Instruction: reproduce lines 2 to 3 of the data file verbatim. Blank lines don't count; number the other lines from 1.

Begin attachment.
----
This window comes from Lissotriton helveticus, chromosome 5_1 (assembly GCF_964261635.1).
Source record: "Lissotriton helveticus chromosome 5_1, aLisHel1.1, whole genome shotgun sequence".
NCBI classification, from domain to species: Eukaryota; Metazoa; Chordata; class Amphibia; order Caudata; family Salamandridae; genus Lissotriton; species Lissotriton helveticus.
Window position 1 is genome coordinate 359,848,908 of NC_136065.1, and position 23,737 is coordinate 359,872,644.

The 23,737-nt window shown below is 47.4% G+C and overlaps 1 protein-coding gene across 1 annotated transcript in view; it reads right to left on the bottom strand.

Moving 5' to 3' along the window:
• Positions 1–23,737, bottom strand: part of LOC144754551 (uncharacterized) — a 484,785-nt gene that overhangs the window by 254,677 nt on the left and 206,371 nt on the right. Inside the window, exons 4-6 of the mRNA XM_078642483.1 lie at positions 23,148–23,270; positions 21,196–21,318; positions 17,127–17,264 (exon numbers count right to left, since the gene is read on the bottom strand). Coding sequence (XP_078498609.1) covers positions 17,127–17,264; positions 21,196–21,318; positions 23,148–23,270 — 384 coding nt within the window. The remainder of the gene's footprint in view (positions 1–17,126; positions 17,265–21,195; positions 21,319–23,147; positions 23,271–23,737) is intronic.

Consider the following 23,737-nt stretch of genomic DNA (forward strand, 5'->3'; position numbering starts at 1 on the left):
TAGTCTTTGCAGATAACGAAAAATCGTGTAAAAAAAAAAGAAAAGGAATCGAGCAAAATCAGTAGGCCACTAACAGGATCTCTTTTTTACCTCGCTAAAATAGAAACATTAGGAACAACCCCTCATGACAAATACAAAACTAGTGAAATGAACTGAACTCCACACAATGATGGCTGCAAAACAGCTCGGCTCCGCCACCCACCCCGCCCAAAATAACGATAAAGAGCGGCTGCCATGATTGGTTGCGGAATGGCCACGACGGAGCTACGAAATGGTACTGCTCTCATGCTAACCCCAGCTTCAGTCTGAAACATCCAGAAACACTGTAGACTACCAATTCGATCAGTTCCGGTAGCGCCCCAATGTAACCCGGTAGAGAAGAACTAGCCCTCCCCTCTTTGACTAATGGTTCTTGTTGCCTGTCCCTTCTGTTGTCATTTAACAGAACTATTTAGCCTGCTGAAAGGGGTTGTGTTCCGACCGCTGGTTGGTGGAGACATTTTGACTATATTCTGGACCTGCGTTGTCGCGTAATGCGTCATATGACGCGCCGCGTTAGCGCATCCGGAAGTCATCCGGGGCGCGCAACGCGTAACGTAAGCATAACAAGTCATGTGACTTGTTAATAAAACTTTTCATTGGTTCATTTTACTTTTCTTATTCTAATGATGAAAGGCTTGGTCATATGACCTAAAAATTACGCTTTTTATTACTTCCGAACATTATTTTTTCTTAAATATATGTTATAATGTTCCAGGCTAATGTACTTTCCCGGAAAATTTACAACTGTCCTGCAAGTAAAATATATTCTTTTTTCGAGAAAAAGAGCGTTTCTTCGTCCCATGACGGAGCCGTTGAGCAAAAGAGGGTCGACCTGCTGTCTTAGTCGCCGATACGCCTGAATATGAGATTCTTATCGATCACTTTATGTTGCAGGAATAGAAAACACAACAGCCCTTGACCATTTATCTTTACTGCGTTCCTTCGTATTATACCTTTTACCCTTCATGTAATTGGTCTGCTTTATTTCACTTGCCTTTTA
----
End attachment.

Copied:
Source record: "Lissotriton helveticus chromosome 5_1, aLisHel1.1, whole genome shotgun sequence".
NCBI classification, from domain to species: Eukaryota; Metazoa; Chordata; class Amphibia; order Caudata; family Salamandridae; genus Lissotriton; species Lissotriton helveticus.